The Key Differences
The difference between an ontology and a taxonomy is an ontology is a subset of a taxonomy. A taxonomy formalizes the hierarchical relationships among concepts and specifies the term to be used to refer to each; it prescribes structure and terminology. An ontology identifies and distinguishes concepts and their relationships based on a domain; it describes content and relationships in the context of a specific domain.
For example, let’s say a taxonomy has been created for contracts management. It would contain the terms and relations for contracts documents. If this taxonomy is applied for information extraction from OTC (Over the counter) derivate contracts such as ISDA/GIMRA, the taxonomy alone would prove to be inadequate as industry specific contracts like ISDA, GIMRA, etc., have their own domain specific ontologies. Similarly, contracts for rights management, supplier contracts etc., each has an ontology which is domain specific and provides the best reference of terms applicable in that domain. Therefore, the right choice of taxonomies and ontologies is crucial for AI and ML applications to work successfully for information extraction.
While slightly different, they are all related to metadata, information organization, knowledge representation. Although each one has a specific role to play in representing information.
How to Get Started
The process starts with the creation of structured data from unstructured information. The first step is to acquire clean data, define a taxonomy, ontology and schema upfront. These can be done either by staring to use existing taxonomies and ontologies, or developing them from scratch. Subject knowledge and domain expertise are crucial to be able to build these correctly. This is where Innodata applies our internal subject matter expertise across domains. Once these are defined, the raw data is annotated by applying the taxonomy, ontology and/or schema as needed.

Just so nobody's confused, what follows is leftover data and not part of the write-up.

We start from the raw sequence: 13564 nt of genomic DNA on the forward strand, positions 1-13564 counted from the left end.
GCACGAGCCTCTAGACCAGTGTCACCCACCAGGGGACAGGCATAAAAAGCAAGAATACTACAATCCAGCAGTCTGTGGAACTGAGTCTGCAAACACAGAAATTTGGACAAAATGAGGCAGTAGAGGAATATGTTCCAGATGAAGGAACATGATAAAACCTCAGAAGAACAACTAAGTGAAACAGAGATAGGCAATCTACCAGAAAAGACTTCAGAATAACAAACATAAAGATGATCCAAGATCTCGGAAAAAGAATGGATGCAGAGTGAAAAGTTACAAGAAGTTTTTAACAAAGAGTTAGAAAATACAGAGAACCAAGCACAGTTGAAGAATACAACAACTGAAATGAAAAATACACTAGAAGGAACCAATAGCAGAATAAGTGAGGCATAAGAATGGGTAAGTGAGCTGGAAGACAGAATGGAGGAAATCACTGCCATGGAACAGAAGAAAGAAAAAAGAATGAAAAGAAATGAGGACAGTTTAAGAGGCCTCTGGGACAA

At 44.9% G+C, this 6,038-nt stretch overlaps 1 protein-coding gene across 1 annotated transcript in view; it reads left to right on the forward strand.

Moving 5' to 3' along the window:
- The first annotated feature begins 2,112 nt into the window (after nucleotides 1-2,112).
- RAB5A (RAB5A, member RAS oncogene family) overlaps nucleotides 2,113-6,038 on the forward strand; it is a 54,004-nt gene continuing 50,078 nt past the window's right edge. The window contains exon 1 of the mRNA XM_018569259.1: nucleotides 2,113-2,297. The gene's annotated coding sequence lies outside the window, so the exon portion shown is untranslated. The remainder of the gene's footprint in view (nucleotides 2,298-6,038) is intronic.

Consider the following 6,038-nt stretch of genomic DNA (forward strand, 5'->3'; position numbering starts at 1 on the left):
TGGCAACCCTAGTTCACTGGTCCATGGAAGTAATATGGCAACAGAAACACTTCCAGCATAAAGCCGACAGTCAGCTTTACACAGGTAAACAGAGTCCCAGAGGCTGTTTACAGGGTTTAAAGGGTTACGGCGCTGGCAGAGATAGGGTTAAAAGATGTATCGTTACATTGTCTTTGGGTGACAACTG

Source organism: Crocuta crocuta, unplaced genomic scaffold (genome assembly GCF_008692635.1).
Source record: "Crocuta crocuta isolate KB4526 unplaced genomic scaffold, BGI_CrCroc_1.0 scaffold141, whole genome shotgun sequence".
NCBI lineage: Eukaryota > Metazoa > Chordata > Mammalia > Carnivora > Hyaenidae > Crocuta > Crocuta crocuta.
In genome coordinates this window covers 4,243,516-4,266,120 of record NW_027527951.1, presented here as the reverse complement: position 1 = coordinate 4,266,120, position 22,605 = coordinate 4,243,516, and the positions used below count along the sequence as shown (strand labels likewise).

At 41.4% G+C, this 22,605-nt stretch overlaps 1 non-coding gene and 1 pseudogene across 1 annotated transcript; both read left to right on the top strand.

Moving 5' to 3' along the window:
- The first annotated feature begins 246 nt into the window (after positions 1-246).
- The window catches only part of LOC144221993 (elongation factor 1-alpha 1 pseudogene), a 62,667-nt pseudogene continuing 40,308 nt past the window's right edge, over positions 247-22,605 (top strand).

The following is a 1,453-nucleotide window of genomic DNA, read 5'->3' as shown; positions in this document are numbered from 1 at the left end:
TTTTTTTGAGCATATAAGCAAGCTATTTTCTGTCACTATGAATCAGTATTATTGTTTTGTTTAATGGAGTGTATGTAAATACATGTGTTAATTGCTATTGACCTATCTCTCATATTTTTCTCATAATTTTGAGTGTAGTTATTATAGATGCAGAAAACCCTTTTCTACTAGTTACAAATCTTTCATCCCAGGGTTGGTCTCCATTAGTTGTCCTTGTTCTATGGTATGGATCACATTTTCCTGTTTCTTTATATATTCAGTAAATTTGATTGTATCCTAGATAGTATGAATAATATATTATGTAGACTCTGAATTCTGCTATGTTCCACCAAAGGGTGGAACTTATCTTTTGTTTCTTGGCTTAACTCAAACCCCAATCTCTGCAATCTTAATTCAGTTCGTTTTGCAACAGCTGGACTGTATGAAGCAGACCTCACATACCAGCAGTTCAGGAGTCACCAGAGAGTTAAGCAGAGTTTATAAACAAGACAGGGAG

AI and ML technologies work best when the base dataset is clean, well-structured and the taxonomies and ontologies are accurate and appropriate to the context. Subject matter expertise and domain knowledge are key ingredients for success. Unfortunately, finding the right combination of all the above in one place is quite a task in itself. Open-source taxonomies and ontologies could be too generic and might not be the best choice. In-house SMEs could be working on day-to day-functions and not available for crucial projects. With the high velocity and variety of data flowing in, taxonomies need to be updated and renewed constantly for organizations to remain relevant and sustain continued AI performance. Innodata has a full spectrum of solutions to help build clean data , create base taxonomies from scratch, SMEs across a large variety of domains for ontologies and schema development, cutting edge-tools to build and update taxonomies, ontologies, annotate raw data, customize, test and validate in an agile process, which could drastically accelerate the time to market by 40-50%.
At the end of the day, machines cannot read, interpret, or make sense of data without structure. A well-designed taxonomy, ontology and schema are fundamental to teach machines to understand patterns like humans and are fundamental for long-term AI and ML success.